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Author: Pennyman, John, 1628-1706.
Title: The Quakers unmasked their double-dealing and false-heartedness discovered by collections taken out of their own writings, which were communicated to G. Fox, G. Whitehead, and others of their preachers and leaders : wherein may be seen some of their contradictions thereupon by another hand : also, one of the forms of their oaths, used amongst themselves, with their definition of an oath : likewise a letter and paper formerly sent to the abovesaid G.F. : whereunto are annexed some remarks, &c. : also what an oath is : in a letter to E.S. ...
Publication Info: Ann Arbor, Michigan: University of Michigan, Digital Library Production Service
2011 December (TCP phase 2)
Availability:

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Print source: The Quakers unmasked their double-dealing and false-heartedness discovered by collections taken out of their own writings, which were communicated to G. Fox, G. Whitehead, and others of their preachers and leaders : wherein may be seen some of their contradictions thereupon by another hand : also, one of the forms of their oaths, used amongst themselves, with their definition of an oath : likewise a letter and paper formerly sent to the abovesaid G.F. : whereunto are annexed some remarks, &c. : also what an oath is : in a letter to E.S. ...
Pennyman, John, 1628-1706., A. C.

London: Printed for J. Gwillim ... and R. Baldwin ..., 1691.
Notes:
Attributed by Wing and NUC pre-1956 imprints to Pennyman.
"The author ... to reader" signed: J.P. [i.e. John Pennyman]
Page 1-23 printed in parallel columns, the first, "Geo. Fox's judgment concerning kingly government ... before the king was restored", the other, "G. Fox his judgment concerning kingly government, since the king was restored."
"Some remarks upon a book entitled Christ's lambs defended against Satan's rage, &c. : being the Quakers answer to The Quakers unmask'd, &c. : in a letter to E.S. ..." signed: A.C. p. 1-6 at end.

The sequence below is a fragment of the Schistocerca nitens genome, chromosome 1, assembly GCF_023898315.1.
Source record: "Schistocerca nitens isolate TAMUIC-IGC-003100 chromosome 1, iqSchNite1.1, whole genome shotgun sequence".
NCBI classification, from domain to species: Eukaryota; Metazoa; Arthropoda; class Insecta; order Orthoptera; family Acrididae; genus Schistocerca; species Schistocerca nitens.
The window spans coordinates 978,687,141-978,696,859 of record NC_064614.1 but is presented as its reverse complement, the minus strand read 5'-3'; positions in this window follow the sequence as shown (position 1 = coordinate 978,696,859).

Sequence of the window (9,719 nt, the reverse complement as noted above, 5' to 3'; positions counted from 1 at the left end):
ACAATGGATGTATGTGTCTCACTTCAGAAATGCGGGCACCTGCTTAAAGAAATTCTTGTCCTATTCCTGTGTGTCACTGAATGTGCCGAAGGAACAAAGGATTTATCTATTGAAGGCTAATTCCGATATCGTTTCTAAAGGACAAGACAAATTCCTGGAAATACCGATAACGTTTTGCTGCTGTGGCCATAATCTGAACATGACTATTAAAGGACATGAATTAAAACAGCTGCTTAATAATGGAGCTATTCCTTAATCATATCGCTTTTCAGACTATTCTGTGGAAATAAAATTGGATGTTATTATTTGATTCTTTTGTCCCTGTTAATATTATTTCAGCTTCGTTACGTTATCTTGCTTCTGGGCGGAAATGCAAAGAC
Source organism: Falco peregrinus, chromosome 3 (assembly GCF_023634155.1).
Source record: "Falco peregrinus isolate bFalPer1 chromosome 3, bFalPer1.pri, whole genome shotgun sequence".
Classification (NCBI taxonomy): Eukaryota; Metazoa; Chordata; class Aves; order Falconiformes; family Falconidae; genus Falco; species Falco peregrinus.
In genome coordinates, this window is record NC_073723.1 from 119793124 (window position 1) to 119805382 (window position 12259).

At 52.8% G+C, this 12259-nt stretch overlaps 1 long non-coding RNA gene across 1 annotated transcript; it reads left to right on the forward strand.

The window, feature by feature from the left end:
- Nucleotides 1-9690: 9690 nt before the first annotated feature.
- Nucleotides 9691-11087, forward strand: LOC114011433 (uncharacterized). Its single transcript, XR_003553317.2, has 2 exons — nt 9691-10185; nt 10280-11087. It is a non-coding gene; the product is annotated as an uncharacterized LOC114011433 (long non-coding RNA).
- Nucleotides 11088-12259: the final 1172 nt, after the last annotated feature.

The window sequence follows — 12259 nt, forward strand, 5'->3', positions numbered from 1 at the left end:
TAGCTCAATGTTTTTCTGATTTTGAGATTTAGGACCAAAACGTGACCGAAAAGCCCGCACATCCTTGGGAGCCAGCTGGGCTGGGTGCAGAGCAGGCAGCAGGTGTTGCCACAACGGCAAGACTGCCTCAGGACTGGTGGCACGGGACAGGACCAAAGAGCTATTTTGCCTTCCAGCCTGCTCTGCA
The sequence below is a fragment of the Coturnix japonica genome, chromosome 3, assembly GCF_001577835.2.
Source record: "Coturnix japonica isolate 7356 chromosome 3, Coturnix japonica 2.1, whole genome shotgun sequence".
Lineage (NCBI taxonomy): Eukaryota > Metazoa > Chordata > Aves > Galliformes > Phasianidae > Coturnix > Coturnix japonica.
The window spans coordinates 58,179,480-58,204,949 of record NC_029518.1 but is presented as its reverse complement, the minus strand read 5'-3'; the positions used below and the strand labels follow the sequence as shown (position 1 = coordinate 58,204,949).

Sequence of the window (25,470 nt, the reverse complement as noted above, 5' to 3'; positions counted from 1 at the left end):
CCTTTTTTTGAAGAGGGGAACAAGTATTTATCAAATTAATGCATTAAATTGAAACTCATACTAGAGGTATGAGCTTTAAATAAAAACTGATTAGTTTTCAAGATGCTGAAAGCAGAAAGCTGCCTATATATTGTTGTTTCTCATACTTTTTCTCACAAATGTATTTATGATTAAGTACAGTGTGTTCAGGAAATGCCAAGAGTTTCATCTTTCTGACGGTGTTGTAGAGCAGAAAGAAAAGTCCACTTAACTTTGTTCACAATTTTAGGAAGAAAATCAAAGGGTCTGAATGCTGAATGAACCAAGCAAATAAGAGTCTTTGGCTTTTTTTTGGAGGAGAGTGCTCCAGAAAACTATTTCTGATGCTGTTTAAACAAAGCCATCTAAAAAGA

Reproduction of original in the Harvard University Library.
Subject terms:
Fox, George, -- 1624-1691.
Whitehead, George, -- 1636?-1723.
Society of Friends -- Controversial literature.
URL: http://name.umdl.umich.edu/A54263.0001.001

Contents
title page
The Author of the following Collections to the READER.
This following was writ by the Person that caused the 66 Books aforesaid, in Folio, to be printed.
To the Reader. The three following Letters were writ to Mr. J. O. The first was Printed the other not.
First Letter to Mr. J. O. sent with the following Book then not printed.
Second Letter to Mr. O.
But instead of returning the said Book, as I desired, he sent me part of a Letter writ to him by G. W. which occasioned me to write this following Answer.
The PREFACE
Geo, Fox's Judgment CONCERNING KINGLY GOVERNMENT.
Taken out of a Paper of his, written to the Presbyterians and Others, before the KING was Restored.
G. Fox to the Protector and Parliament. p. 62. 1658.
Again, A Word from the Lord, &c. p. 15, 1654. (he saith)
Of the Great Success that George For told Oliver he should have had, if he had been Faithful; in a Letter to him, Dated 11th. Month 1657. See Council and Advice, &c. p. 26, 27.
This following Letter shews that G. F. approved of Olivers Authori∣ty, about which he gives him and his Souldiers Charge, p. 36, 37.
In another Letter the same G. F. salutes Oliver thus, p. 27.
The same G. F. in the Name of the Church of Christ, and Elect Assembly,—Known in the Nations by the Name of Quakers, To Rich. Cromwel Protector, p. 47, 51.
But when Richard was gone off the Stage, and the Officers of the Army in Power, then G. F. applies himself to them in these words,
remarks
Now we are to see whether E. Burrough doth not Justifie the late War against the King. Counsel and Advice. Printed 1659.
In another Letter to him he writes thus, dated September 1657. Pag. 16, 17.
And in a Letter of his to the Protector and Council. 12th. Month, 57. he saith, p. 23.
In another Letter to the Protector, which was given to him the 6th. Month, 1658. about a Month before his Death, he writes thus, p. 33.
An Alarm sounded in the Pope's Borders. 1659 E. B's Works. p. 536.
The same E. Burrough to Rich. Cromwel chosen to be Protector, See Council and Advice, p. 53.
E. Burrough to the Protector's Kind ed, his Wife and Chil∣dren, p, 37, 38.
Now let us hear what Francis Howgil saith in Justification of the late War. See his Advice to the Army, Committee of Safe∣ty, &c. 1659. p. 3, 4, 5, 6, 7.
See also E. Burrough to the new Committee of Safety. 1659. to the same purpose concerning Deposing Governors. E. B's Works, p. 593.
Likewise see the Declaration of their Faith touching Governours, E. B's Works. p. 442. Printed 1672.